Tag Archives: Female Authors

Lagoon, Nnedi Okorafor

Lagoon, Nnedi OkoraforLagoon by Nnedi Okorafor

First Published: 2014
Pages: 301
Form: Novel

Rating: 1.5/51.5/51.5/51.5/51.5/5

 A star fall from the sky. A woman rises from the sea. The world will never be the same.

Three strangers, each isolated by his or her own problems: Adaora, the marine biologist. Anthony, the world-famous rapper. Agu, the troubled soldier. Wandering the beach outside Lagos, Nigeria’s capital city, they’re more alone than they’ve ever been before. But when a meteorite hits the ocean and a tidal wave overcomes them, these three people will find themselves bound together in ways they’ve never imagined. Together with Ayodele, a visitor from beyond the stars, they must race through Lagos and against time itself in order to save the city, the world…and themselves.

‘There was no time to flee. No time to turn. No time to shriek. And no pain. It was like being thrown into the stars.’

Normally, when I dislike a book as much as I disliked this one I get a sort of perverse pleasure out of going over all its flaws but not this time. This time I just feel bad. I desperately wanted to enjoy this book, there was so much in there that I liked and admired. The author is a woman of colour in a genre (sci-fi) that is still disproportionately weighted towards white men, and an author I’ve read widespread praise for too. It’s sci-fi set not in Britain or the US, but Nigeria (how often does that happen?). Almost the entire cast is black, the primary leads are both women (a scientist and an alien), and it touches on a hell of a lot of social issues; some that are topical specifically in Nigeria but many that are applicable everywhere (evangelical christianity, LGBT rights, prostitution, domestic violence, military rape culture, internet fraud…). But, in the end, and despite my attempts to like this book, I thought the best thing about it was its gorgeous cover.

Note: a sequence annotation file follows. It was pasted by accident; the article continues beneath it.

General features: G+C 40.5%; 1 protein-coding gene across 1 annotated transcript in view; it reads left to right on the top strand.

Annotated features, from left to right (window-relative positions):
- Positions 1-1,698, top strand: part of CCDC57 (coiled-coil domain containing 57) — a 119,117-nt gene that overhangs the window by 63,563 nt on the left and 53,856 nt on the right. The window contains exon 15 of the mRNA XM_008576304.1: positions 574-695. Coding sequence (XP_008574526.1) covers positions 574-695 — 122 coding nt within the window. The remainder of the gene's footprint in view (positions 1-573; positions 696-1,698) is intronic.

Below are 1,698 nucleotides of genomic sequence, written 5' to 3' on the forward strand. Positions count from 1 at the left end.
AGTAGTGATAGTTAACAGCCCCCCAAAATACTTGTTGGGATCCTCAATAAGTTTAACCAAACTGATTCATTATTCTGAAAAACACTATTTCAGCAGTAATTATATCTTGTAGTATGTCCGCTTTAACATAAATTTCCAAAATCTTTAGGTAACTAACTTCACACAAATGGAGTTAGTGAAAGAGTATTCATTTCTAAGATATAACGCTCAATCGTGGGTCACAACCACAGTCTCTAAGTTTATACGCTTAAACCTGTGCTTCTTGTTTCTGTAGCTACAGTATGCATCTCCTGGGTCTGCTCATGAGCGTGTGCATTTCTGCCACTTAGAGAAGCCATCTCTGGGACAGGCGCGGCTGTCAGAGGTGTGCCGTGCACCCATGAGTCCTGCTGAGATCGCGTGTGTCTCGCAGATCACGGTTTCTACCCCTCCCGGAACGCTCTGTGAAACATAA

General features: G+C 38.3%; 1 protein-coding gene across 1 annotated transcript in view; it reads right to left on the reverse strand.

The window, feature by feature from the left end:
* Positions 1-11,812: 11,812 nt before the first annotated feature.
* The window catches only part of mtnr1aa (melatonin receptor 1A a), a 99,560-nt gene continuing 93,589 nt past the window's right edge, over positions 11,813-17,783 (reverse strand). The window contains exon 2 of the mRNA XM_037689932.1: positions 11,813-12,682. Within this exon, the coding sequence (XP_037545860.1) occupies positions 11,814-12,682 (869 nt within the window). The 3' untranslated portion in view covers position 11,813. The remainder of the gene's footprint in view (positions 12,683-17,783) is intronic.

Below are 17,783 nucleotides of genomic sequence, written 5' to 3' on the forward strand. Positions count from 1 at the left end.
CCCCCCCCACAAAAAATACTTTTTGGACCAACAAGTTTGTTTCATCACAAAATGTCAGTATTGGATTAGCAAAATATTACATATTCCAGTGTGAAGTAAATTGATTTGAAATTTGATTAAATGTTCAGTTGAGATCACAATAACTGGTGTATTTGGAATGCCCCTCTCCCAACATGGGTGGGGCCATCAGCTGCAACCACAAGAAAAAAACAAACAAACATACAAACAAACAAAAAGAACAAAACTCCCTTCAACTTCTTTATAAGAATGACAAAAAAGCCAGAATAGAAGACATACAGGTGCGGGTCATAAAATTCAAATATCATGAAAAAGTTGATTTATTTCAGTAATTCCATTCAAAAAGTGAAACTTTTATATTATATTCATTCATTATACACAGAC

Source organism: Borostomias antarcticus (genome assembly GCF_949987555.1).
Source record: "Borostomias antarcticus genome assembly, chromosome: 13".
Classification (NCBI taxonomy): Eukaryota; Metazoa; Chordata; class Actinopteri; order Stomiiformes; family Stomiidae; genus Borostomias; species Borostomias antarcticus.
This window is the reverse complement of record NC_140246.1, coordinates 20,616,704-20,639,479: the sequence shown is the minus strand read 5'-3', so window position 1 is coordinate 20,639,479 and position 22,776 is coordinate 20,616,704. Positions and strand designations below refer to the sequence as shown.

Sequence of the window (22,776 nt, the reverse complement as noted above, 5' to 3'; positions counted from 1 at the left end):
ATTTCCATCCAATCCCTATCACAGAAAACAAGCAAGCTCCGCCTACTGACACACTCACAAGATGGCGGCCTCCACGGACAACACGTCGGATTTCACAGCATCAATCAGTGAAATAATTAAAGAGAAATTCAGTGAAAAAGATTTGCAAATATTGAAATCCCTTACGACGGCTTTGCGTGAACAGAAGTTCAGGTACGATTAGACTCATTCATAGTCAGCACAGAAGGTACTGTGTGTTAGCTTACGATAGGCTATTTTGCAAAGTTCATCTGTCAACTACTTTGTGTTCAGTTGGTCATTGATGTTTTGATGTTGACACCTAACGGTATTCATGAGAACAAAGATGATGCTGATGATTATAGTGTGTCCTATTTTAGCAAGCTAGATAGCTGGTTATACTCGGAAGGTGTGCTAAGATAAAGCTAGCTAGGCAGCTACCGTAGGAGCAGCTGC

I tried, I really fucking tried. And I still don’t want to completely dismiss the book because it’s at least interesting and experimental and different. But I still could not make myself like it. The characters fell flat, the narration felt dull, it was a lot of ‘telling’ rather than ‘showing’, the sic-fi elements were completely unbelievable, and nobody seemed to react to aliens in any way I would expect an actual human to. Continue reading


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Elizabeth is Missing, Emma Healey

Elizabeth is Missing, Emma HealeyElizabeth is Missing by Emma Healey

First Published: 2014

Pages: 282
Form: Novel


Maud is forgetful. She makes a cup of tea and doesn’t remember to drink it. She goes to the shops and forgets why she went. Sometimes her home is unrecognizable – or her daughter Helen is a total stranger.

But there’s one thing Maud is sure of: her friend Elizabeth is missing. The note in her pocket tells her so. And no matter who tells her to stop going on about it, to leave it alone, to shut up, Maud will get to the bottom of it.

Because somewhere in Maud’s damaged mind lies the answer to an unsolved seventy-year-old mystery. One that everyone has forgotten about.

Everyone, except Maud . . .

Elizabeth is Missing is part mystery, part historical fiction and part family drama. But really what it’s about is Maud; an elderly woman slowly losing her memory to dementia. And the real strength of the book is not in the mysteries (which aren’t that hard to solve) but in the way Maud narrates the story. First person present tense – which I normally loathe –  works absolutely beautifully here for a woman not giving an account of something that has happened, but permanently stuck living in the moment (either in the present or in her 1940s childhood). The repetition, the contradictions,confusion, and denials of something she has already said all make her very sadly realistic as she progresses from ‘forgetful’ to in need of permanent care.

But, throughout the dementia; the blanks in her memory, the confusion over words, the occasional inability to recognise her own daughter, Maud maintains a strong and distinct personality of her own and is never ‘just’ a forgetful old lady. She’s not the sharpest tool in the box (even before the dementia) but she is likeable, funny, strong-willed, and tenacious. So once she’s decided that her friend, Elizabeth, is missing she does not let go of it as her carers and her daughter all tell her to, but determines to find her for herself. And, as she slowly loses grip on the present, trying to find Elizabeth brings back memories of her older sister, Sukey, who disappeared in 1946.